Last week brought complicated, and in some ways horrifying news. First there was the Boulder shooting that left 10 people dead and yet another American community in shocked mourning. The most concerning aspect of such shootings is that they have become our new and accepted normal. Unless they happen in our own community or to people we know, perhaps even love, they garner brief national attention. Most Americans then move on until the
Many people, this writer included, believed that the 2012 murders of 6 and 7-year-olds at Sandy Hook Elementary School would motivate us to look at why we allow so few restrictions on gun ownership, even allowing private ownership of military style automatic weapons.
Instead, we seemingly decided even gunning down children was something we could live with in order to keep our firearms. It also remains true that while mass shootings get our attention for at least a brief period, far more of us die from shootings under other, less spectacular circumstances.
Americans who yearn for less carnage and are willing to accept more restrictions, including this writer, are coming to understand that nothing is going to happen until there is a mass public outcry as has happened with the Black Lives Matter and Me Too movements. Perhaps this graphic from The New York Times can help us see how extreme an outlier our nation is when it comes to gun violence.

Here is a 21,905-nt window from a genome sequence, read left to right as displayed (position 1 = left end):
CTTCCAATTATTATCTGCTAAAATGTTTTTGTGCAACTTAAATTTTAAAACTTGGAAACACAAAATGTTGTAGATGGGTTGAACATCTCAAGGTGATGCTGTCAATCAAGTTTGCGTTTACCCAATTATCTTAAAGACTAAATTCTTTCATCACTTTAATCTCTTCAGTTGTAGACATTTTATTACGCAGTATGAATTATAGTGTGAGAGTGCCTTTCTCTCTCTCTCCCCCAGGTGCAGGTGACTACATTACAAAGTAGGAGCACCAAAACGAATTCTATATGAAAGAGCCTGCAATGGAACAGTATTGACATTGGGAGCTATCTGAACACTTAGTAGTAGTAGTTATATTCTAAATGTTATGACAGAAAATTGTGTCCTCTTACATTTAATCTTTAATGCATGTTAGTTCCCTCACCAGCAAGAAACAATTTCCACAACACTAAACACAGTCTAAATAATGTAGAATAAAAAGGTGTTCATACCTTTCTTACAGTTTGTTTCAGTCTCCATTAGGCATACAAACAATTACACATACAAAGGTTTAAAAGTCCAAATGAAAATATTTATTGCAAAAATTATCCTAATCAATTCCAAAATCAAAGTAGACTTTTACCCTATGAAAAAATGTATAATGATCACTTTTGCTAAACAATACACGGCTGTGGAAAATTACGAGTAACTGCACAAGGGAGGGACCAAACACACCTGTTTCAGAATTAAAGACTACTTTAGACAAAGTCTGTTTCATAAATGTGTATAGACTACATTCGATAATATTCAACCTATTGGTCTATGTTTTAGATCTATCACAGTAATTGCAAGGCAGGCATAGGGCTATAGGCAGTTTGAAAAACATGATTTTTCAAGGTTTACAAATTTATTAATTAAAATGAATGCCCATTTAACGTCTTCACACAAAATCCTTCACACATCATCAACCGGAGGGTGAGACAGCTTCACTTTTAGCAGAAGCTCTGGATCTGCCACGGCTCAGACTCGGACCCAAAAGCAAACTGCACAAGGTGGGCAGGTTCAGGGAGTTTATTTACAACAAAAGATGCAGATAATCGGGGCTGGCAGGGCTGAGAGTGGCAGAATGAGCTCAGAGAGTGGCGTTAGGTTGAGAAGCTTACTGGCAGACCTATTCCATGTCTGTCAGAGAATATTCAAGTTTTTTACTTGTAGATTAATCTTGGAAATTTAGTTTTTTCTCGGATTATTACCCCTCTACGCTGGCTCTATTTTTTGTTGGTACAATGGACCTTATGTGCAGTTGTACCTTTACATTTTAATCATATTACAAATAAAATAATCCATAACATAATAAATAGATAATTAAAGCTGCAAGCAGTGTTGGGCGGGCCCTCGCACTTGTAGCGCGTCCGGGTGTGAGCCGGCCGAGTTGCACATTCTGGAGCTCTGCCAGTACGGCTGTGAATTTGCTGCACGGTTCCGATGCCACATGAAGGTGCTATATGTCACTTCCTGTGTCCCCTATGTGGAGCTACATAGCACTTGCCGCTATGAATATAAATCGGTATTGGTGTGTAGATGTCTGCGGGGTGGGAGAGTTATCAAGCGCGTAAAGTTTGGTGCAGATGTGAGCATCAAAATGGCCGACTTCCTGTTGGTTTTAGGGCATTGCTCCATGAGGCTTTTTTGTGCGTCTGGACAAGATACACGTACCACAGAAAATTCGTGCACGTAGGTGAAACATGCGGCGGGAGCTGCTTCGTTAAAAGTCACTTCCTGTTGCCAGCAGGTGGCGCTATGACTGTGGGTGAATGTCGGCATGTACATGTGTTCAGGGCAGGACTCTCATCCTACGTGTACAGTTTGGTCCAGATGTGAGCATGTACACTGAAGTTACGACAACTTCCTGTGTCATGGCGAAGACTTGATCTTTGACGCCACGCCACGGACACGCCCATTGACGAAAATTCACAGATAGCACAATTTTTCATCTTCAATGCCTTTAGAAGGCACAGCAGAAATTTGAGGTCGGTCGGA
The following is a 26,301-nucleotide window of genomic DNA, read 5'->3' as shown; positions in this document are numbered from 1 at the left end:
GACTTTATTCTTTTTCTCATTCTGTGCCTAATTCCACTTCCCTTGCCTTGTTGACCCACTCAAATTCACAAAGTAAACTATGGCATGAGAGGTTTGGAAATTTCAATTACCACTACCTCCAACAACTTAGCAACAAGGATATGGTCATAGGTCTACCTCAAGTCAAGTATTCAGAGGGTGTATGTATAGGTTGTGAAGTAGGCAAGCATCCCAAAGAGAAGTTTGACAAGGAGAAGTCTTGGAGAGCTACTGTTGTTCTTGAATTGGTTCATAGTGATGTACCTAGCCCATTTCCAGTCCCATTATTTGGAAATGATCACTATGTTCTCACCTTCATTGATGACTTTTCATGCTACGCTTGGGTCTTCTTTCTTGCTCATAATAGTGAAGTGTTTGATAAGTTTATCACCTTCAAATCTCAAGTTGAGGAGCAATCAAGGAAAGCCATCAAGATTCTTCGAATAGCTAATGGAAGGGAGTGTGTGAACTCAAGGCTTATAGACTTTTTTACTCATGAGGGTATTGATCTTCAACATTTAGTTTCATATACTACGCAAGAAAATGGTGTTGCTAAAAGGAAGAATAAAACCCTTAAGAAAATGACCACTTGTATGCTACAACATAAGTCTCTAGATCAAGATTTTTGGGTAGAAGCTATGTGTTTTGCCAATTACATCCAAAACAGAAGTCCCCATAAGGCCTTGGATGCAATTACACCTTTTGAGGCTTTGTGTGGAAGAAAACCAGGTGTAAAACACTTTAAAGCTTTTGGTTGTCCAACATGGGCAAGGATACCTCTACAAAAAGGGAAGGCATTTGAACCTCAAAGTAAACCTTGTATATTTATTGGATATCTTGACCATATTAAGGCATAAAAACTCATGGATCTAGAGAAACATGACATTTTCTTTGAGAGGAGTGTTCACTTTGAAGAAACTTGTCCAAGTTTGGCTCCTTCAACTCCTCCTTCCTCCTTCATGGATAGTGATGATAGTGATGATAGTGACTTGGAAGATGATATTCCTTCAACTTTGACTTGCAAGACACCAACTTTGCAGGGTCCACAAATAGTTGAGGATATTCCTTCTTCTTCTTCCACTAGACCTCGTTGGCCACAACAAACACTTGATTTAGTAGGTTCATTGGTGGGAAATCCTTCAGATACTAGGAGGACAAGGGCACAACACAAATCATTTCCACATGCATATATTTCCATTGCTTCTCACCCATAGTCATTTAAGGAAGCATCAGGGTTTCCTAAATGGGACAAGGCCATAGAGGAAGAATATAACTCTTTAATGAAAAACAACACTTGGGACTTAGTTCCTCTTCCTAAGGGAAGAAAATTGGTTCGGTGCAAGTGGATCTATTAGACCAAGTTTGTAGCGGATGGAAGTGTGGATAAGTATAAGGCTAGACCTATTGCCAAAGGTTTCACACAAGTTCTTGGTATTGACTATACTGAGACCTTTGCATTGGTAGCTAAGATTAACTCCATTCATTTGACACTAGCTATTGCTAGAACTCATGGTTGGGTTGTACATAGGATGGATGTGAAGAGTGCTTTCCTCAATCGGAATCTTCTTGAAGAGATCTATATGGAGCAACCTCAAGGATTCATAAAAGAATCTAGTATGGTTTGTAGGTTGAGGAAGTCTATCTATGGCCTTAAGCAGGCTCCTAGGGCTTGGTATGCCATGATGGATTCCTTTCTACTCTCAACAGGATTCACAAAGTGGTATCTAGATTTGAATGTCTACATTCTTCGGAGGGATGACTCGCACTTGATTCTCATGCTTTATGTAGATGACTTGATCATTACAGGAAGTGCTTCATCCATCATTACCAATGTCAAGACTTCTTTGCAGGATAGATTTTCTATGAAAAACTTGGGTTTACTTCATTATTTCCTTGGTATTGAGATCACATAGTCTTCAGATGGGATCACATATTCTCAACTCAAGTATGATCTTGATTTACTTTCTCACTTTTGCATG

Pay attention, and be very afraid.
In addition to death by firearms, our democracy continues to be under threat. In the wake of the 2020 elections, state legislatures all across the country are debating and passing laws restricting Americans’ right to vote. Georgia’s governor signed into law last week perhaps the most regressive voting provisions since the Jim Crow era, already being dubbed “Jim Crow 2.0.” The jaw-dropping measure severely limits absentee voting and actually criminalizes giving people in line to vote either water or food.
If it were only Georgia, that would be one thing, but 40-some-odd states either restrict voting or are overwhelmingly gerrymandered or both. Several highly restrictive voting measures in North Carolina have been struck down in court, but ours remains one of if not the most gerrymandered state in the nation.
The U.S. House has just passed the For the People Act making registering and voting more accessible, but the bill faces fierce Senate opposition.
The question facing all Americans of both parties is “do we want a democratic country enough to fight for the rights of all Americans, not just those traditionally in power?” Germany and Italy lost their democracies in the first part of the 20th century as did several South American nations in the latter part of the century. There is no reason whatsoever to believe “American exceptionalism” immunizes us from the grasp of an authoritarian government.
Finally, and on a more positive note, it feels like the beginning of the end of the COVID-19 pandemic in the United States. Vaccinations are ahead of schedule in North Carolina, and Governor Cooper continues to loosen COVID restrictions. Already, there have been some excesses. A nightclub area in Raleigh was overrun by unmasked revelers, with one quoted in the News and Observer saying, “We’re like puppies out of the pound.”
Others are reacting more slowly, as if they cannot quite remember how to be out and about with other people. Either way, we should understand how easily a resurgence could occur and that masks and distancing are still in force, vaccinations notwithstanding.
That said, it does feel good to be even a little less confined.